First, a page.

About this object

History of use

Blue and white embroideries are part of an ancient domestic tradition. Designs vary geographically but are constant within generations of families except for minor individual variations. Often used to decorate the bed which traditionally played a focal part in household ritual particularly at the new year when all household spirits were honored. They are family made, by women, and family owned. These embroideries were of no local commercial value.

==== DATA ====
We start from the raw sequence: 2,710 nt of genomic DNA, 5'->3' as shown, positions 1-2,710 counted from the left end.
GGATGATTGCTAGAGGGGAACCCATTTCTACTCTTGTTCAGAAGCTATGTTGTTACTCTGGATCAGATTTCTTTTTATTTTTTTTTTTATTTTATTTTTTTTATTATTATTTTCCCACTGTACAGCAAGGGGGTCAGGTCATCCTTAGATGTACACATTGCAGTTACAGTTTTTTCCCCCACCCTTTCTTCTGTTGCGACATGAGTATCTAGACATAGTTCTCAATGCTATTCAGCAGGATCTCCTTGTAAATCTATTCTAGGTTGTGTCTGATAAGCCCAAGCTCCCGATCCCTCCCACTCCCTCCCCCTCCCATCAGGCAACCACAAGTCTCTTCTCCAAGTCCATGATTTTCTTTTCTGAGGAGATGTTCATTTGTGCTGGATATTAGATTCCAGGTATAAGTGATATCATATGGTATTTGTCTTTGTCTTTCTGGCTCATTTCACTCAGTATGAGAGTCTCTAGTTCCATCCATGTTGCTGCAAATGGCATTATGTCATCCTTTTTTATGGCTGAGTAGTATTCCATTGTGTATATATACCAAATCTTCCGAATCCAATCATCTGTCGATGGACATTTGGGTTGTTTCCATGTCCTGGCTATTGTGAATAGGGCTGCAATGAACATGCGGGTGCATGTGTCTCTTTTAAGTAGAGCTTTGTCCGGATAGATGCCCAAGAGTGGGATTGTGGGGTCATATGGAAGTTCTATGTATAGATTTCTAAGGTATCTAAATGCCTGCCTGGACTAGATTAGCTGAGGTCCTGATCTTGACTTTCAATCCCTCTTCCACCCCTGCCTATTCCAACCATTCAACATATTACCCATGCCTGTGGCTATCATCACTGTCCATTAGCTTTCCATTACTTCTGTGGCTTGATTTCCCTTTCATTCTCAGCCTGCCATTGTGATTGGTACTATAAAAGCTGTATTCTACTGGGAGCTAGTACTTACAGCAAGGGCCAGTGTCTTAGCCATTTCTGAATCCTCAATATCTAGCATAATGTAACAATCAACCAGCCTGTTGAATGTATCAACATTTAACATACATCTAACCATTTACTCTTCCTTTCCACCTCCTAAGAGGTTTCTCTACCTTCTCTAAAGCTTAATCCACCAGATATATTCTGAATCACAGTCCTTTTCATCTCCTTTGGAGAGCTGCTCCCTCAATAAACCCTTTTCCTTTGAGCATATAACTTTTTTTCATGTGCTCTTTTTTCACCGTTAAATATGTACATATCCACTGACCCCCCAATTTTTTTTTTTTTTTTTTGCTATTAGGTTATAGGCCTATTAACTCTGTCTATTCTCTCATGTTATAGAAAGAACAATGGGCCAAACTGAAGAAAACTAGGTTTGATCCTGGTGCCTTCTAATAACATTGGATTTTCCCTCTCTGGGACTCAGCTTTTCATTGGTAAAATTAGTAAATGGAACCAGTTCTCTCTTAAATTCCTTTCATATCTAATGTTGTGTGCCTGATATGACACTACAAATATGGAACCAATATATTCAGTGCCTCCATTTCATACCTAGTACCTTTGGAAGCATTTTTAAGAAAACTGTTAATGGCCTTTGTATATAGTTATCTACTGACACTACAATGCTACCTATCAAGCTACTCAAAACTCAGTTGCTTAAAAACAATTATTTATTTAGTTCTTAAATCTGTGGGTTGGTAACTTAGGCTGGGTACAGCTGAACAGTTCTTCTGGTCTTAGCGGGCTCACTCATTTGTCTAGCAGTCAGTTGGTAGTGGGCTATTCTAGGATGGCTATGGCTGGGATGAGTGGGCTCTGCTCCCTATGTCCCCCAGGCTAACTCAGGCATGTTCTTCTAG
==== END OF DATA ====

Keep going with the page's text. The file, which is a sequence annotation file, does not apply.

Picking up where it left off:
Cultural context


Iconographic meaning

Peach blossom; dispels evil. Phoenix; peace, prosperity. Butterfly; joy, brightness, true love. Flowers; supernatural omen. Bat; happiness and long life. Swastika, supreme good luck.

Physical description

Rectangular, embroidered cover of cream fabric and blue-black detailing. The central motif consists of peach blossom surrounded by a swastika design, four butterflies alternating with four bats. The diagonal corner designs are of bird and peach; opposite phoenix and flowers. There is a bowl of flowers at ends. Upper and lower edges are selvage; ends hemmed with a geometric design. Four cotton ties are sewn to selvages with pink thread.